How Do Insurance Companies Make Money and How Do They Work

Night in Boston and we may well be right but if we look back to see how the industry began it isn't that appear from swashbuckling Pirates to a ferocious fighter that ravaged the world's greatest City.

Insurance have had a colorful past but how do those gray suits who sell insurance really make money and how did the inner workings of one of the most complicated physical models really work if these questions.

What your curiosity then stay tuned to today's episode of the infographics show why do insurance companies make money and how do they work what is Insurance well.

Insurance is a financial vehicle that helped spread Risk by taking a risk from an individual and spreading that wrist around the community the individual is able to go about their personal or business level and spreading that risk from Financial ruin in the simplest term.

Let's look at two people one is named Bob and the other Bob says the gym I'll give you $10 but if I lose my cell phone you'll have to buy me a new one if Jim agrees then that's Insurance write, their insurance companies make money because they evaluate their and decide whether it is worth the gamble.

Jim believes that Bob probably won't lose his phone and he'll therefore be $10 richer if Jim finds 100 more people who are willing to give him ten bucks each to cover their phones has $1,000 if one of those 100 people losing their phone and Jim pays $100 as compensation he still has nine hundred bucks.

The insurance idea has been floating around since the ancient Chinese and the Babylonians spreading their shipping risk but it wasn't until around the 17th century in London than Modern Insurance really took off merchants and Traders off and hung out in coffee shop in the business district of London and while drinking copious amounts of coffee the idea of modern-day insurance was born Lloyd's of London. 

The heart of Worldwide Insurance was developed inside one of these coffee houses and here's how it work first you have a client say the client has a ship that he is nervous about losing to Pirates offshore or perhaps The Vessel will be destroyed in bed whether the client approaches an insurance broker the broker what type of ship or pay someone to look at the ship and they decide how much the total value of that ship is worth the broker than assesses the risk he asked the client where he is traveling to and what cargo he will be carrying all this information you drove up and insurance policy which she shows to the third person in the chain the underwriter for a cheaper premium the underwriter makes gluten few risks and for a few more he may include some extra rest now there are normally lots of Underwriters approached but what will be the lead and the lead underwriter like Jim will normally take the largest proportion of the wrist and sign his name first on the policy document the writer has he writes his name under the risk on the insurance policy.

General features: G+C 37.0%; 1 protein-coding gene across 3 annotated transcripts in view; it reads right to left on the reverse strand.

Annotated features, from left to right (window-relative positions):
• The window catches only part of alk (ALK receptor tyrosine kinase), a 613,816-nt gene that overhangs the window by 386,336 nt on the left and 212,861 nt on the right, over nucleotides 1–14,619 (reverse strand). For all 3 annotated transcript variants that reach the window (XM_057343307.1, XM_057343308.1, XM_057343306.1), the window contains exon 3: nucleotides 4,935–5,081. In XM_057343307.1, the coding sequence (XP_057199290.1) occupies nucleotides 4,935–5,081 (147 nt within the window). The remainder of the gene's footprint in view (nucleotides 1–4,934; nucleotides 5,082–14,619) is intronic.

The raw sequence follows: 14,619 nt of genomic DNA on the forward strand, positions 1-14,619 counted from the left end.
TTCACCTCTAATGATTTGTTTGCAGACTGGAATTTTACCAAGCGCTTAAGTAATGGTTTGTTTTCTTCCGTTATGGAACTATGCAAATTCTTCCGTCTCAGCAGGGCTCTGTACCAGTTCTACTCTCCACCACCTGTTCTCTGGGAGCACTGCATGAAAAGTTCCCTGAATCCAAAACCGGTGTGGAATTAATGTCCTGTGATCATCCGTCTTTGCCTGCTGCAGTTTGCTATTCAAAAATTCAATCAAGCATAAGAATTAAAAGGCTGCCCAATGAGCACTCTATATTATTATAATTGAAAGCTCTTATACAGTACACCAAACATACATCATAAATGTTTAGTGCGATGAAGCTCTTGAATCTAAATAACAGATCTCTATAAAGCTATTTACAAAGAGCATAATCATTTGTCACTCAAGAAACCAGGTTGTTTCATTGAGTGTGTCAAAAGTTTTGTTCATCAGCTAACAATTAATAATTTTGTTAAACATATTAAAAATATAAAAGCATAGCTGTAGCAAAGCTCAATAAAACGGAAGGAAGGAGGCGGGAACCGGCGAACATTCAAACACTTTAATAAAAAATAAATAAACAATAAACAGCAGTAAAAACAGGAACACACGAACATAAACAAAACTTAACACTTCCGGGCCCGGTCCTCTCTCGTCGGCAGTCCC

He lead underwriter make the major decisions when it comes to accepting the policy and will be the main man to agree to any claims on the policy once the terms of the policy are legal and the client is happy and the ships that sells but not before paying the insurance premium to the broker who will take about 10% and pass the rest on to the underwriter.

But what should happen if pirates board the ship build a cargo and Bernadette's eat well the client if he is still alive if not a representative of a client will speak to the insurance broker and the broker will visit with the lead underwriter and tell him the bad news the rest of the underwriters there may well be as many as twenty on a big policy or told the news and then the broker must negotiate the best claim settlement for the client or his or her representative.

Underwriters pay the money to the broker passes it on to the client without deducting any car the broker makes his money once the premium is paid and will help negotiate the best plans for his clients through gentlemanly honor and the prospect of future business.

Now it may not be all bad news for the underwriter if he is wise and not greedy he may have reinsure the policy, reinsurance put the underwriter in the position of the client underwriter some the policy on to another underwriter or firm of Underwriters while retaining a share of the premium confused you think back to Jim and his phone insurance if we sold his $10 phone policy for $9 rather than the $10 you received when he gets to keep a dollar each for each of his 100 client meeting he has $100 completely risk-free similarly.

Much of the modern-day insurance that flows through Lloyd's of London is reinsured out of the building to smaller insurance companies all across the world so what stores is a simple agreement between the client and the broker or Jim and Bob is spread across a River Community East stand to profit from the premium or taker caught of any losses this is how Insurance.

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